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OMNY (short for One Metro New York) is a contactless fare payment system, currently being implemented for use on public transit in New York City and the surrounding area. When OMNY is completely rolled out, it will replace the MetroCard on the New York City Subway, the Staten Island Railway, PATH trains, MTA buses, Bee-Line buses, and NICE buses. OMNY will also expand beyond the current scope of the MetroCard to the Long Island Rail Road and Metro-North Railroad.

OMNY
OMNY logo.svg
LocationNew York City, United States
LaunchedMay 31, 2019
Technology
OperatorCubic Transportation Systems
ManagerMetropolitan Transportation Authority
CurrencyUnited States dollar
Validity
Websiteomny.info

The MetroCard, a magnetic stripe card, was first introduced in 1992 and was used to pay fares on MTA subways and buses, as well as on other networks such as the PATH train. Two limited contactless-payment trials were conducted around the New York City area in 2006 and in 2010.[1][2] However, formal planning for a full replacement of the MetroCard did not start until 2016.[3]

The OMNY system is designed by San Diego-based Cubic Transportation Systems, using technology licensed from Transport for London's Oyster card.[4][5] OMNY began its public rollout in May 2019, with contactless bank cards and mobile payments accepted at select subway stations and on buses in Staten Island.[6] Full implementation is expected in 2023.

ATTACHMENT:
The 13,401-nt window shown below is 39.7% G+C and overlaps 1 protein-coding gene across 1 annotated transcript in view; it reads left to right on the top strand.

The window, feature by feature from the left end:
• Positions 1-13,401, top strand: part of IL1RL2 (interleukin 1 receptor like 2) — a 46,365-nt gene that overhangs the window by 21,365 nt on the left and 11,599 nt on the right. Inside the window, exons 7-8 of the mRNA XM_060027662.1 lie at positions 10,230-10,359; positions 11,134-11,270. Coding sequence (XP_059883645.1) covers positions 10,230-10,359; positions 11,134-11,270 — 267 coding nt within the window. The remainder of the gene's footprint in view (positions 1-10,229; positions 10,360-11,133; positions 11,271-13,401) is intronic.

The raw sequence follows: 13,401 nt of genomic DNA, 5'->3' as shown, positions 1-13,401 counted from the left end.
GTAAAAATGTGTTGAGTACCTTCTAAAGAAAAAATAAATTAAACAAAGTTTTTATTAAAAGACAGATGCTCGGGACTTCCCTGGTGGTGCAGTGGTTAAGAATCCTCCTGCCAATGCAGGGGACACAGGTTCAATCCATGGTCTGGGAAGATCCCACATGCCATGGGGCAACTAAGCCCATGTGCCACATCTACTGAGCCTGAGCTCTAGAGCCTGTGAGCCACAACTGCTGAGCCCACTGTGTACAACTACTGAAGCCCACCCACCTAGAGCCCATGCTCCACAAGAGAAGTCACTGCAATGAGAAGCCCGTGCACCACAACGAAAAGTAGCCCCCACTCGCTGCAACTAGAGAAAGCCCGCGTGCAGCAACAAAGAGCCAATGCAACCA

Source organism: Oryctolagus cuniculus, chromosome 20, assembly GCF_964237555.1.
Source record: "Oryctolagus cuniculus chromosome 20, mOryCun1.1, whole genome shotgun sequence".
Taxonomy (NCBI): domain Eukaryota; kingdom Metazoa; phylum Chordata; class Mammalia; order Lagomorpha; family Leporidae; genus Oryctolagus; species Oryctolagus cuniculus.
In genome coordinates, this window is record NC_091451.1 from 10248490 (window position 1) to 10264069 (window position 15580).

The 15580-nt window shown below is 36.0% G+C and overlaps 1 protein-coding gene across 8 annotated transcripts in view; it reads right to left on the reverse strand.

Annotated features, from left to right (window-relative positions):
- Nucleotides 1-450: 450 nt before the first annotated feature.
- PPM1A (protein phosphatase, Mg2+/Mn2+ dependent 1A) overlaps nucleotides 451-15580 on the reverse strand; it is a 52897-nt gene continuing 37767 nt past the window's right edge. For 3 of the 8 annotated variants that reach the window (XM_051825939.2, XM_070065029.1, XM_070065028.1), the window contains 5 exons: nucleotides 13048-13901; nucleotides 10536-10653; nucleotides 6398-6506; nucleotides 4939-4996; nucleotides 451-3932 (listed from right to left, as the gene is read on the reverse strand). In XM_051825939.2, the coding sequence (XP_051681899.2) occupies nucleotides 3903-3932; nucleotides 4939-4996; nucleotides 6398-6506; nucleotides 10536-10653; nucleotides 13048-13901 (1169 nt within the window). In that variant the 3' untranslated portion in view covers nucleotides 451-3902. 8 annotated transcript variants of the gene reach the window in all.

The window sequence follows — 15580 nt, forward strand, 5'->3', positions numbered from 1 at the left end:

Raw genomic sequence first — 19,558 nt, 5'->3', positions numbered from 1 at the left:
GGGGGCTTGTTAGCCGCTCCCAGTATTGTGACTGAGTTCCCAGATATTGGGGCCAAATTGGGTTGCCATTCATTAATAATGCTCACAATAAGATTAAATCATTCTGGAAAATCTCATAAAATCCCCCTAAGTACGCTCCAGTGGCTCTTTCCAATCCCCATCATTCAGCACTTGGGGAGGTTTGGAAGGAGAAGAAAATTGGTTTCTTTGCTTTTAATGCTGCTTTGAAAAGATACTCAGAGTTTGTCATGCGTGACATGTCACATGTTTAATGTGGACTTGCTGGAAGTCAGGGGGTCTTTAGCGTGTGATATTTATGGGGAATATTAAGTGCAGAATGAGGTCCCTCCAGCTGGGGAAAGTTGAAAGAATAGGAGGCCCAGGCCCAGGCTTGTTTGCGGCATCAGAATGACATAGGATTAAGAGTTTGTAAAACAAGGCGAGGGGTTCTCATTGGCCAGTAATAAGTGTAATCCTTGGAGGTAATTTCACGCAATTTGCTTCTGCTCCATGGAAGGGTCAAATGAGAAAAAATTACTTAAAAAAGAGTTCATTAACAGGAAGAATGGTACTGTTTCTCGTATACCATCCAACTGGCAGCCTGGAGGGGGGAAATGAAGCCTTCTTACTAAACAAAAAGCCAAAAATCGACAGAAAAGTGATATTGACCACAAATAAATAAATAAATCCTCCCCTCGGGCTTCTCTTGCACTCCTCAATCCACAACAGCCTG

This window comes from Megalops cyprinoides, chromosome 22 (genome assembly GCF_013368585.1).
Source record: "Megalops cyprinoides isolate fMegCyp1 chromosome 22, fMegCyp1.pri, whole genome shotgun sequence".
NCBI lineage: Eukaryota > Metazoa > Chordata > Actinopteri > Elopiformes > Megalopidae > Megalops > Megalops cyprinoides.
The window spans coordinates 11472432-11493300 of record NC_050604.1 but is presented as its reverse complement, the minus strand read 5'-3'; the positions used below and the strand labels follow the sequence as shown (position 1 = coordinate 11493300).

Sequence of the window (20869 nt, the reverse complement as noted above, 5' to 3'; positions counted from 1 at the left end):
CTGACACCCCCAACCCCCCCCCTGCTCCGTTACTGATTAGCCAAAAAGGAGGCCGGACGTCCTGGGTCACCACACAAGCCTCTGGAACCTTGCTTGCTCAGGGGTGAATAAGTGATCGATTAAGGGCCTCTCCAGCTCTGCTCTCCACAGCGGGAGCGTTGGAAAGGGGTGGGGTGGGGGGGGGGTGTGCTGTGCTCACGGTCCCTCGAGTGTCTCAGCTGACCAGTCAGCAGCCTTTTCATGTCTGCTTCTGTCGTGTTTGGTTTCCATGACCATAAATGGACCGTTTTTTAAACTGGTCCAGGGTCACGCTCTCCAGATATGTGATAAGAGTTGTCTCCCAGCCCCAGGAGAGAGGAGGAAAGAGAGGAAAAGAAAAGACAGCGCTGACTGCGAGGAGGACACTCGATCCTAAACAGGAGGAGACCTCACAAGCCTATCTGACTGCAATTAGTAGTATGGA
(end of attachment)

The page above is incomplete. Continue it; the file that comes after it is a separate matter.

Contents

PredecessorEdit

 
Contactless trial on the IRT Lexington Avenue Line, 2007

Starting in 1992, MetroCards made by Cubic Transportation Systems replaced the subway tokens that had been used as the subway's form of fare payment from the 1950s on. The MetroCards used magnetic stripes to encode the fare payment. By 2003, the MetroCard was the exclusive method of fare payment systemwide.[7]

Payment system trialsEdit

MasterCard and Citibank funded a trial of contactless payments, branded as PayPass. The trial was conducted at 25 subway stations, mostly on the IRT Lexington Avenue Line,[note 2] beginning in July 2006. The trial was limited to select Citibank cardholders, but it proved popular enough to be extended past its original end date of December 2006.[1][8][9][10]

In light of the success of the first contactless payment trial in 2006, another trial was conducted from June—November 2010.[11][2] The 2010 trial initially only supported MasterCard-branded cards, expanding to Visa PayWave cards in August.[12][13] The 2010 trial eventually expanded to include multiple Manhattan bus routes, two New Jersey Transit bus routes, and most PATH stations.[note 3]

ProposalEdit

 
OMNY readers at Canal Street, 2019

In 2016, the MTA announced that it would begin designing a new contactless fare payment system to replace the MetroCard.[14][15][3] The replacement system was initially planned for partial implementation in 2018 and full implementation by 2022.[16] In October 2017, the MTA started installing eTix-compatible electronic ticketing turnstiles in 14 stations in Manhattan. The eTix system, already used on the Long Island Rail Road and Metro-North Railroad, allows passengers to pay their fares using their phones. The system would originally be for MTA employees only.[17]